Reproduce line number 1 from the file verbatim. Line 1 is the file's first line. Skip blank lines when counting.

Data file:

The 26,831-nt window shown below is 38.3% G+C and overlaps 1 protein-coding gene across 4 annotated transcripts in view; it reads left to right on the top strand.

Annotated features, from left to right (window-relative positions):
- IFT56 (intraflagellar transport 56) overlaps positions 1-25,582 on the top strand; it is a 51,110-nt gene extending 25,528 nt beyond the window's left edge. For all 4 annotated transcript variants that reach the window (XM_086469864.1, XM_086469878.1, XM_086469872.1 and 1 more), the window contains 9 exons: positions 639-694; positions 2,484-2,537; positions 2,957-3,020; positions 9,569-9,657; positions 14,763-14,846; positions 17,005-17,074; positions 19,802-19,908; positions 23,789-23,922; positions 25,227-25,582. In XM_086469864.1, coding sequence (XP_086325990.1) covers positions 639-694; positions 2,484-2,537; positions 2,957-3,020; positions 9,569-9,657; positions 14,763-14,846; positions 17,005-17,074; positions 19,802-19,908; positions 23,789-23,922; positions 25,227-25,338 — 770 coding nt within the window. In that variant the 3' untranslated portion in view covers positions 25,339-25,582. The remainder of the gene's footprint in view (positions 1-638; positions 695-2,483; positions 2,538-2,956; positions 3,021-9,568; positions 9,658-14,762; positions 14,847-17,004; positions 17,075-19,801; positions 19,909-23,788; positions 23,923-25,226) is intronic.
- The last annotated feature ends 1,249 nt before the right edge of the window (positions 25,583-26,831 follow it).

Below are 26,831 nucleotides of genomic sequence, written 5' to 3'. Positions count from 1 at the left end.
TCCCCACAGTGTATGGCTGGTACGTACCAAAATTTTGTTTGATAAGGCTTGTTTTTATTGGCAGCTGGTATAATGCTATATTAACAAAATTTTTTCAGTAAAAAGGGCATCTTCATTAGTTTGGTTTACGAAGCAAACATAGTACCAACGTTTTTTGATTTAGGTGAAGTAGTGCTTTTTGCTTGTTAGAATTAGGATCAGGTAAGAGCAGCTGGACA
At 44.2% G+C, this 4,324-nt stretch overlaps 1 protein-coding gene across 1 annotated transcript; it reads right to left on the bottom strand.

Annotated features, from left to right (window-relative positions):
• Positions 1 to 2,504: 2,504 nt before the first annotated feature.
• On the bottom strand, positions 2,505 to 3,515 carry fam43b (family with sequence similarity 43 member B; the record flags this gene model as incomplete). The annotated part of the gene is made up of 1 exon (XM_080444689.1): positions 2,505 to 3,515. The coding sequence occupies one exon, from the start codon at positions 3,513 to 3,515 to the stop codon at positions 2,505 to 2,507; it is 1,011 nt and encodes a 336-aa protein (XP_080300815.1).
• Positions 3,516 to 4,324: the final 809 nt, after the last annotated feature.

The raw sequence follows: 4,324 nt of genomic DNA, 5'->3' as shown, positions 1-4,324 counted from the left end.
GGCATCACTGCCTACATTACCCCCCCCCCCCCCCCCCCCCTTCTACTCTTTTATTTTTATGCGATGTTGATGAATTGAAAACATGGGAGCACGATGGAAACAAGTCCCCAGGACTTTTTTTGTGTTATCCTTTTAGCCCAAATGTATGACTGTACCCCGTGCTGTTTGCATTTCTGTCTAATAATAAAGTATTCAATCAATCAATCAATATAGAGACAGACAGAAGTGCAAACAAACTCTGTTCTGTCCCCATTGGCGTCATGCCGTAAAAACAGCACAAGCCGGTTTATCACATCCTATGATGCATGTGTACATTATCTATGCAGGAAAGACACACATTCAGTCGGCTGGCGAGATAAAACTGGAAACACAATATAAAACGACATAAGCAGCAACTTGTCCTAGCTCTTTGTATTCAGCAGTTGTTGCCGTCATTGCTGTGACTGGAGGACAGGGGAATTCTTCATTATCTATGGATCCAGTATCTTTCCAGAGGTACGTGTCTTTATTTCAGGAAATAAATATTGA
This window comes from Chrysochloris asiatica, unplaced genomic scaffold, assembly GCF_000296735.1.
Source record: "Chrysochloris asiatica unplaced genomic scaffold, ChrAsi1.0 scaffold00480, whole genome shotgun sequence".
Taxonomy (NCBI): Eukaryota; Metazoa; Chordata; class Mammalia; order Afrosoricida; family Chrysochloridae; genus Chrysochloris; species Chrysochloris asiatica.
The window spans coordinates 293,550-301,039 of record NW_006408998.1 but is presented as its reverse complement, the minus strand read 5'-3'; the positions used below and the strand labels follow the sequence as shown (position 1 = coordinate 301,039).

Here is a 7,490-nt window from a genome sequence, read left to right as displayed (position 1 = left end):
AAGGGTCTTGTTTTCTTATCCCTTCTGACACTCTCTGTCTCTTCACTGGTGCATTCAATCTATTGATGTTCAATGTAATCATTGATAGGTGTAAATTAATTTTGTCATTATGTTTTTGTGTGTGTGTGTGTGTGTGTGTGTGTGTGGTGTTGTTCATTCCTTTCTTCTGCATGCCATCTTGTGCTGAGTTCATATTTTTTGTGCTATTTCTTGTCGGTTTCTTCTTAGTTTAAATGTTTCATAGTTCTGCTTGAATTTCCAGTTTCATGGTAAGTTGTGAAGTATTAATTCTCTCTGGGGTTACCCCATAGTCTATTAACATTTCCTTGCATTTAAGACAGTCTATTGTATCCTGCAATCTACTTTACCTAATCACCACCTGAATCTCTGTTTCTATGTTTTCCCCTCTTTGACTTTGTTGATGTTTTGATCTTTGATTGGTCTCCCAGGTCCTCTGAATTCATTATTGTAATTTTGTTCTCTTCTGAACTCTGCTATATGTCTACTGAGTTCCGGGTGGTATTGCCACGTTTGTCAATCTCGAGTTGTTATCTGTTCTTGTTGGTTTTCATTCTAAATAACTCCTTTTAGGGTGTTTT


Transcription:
The 26,831-nt window shown below is 38.3% G+C and overlaps 1 protein-coding gene across 4 annotated transcripts in view; it reads left to right on the top strand.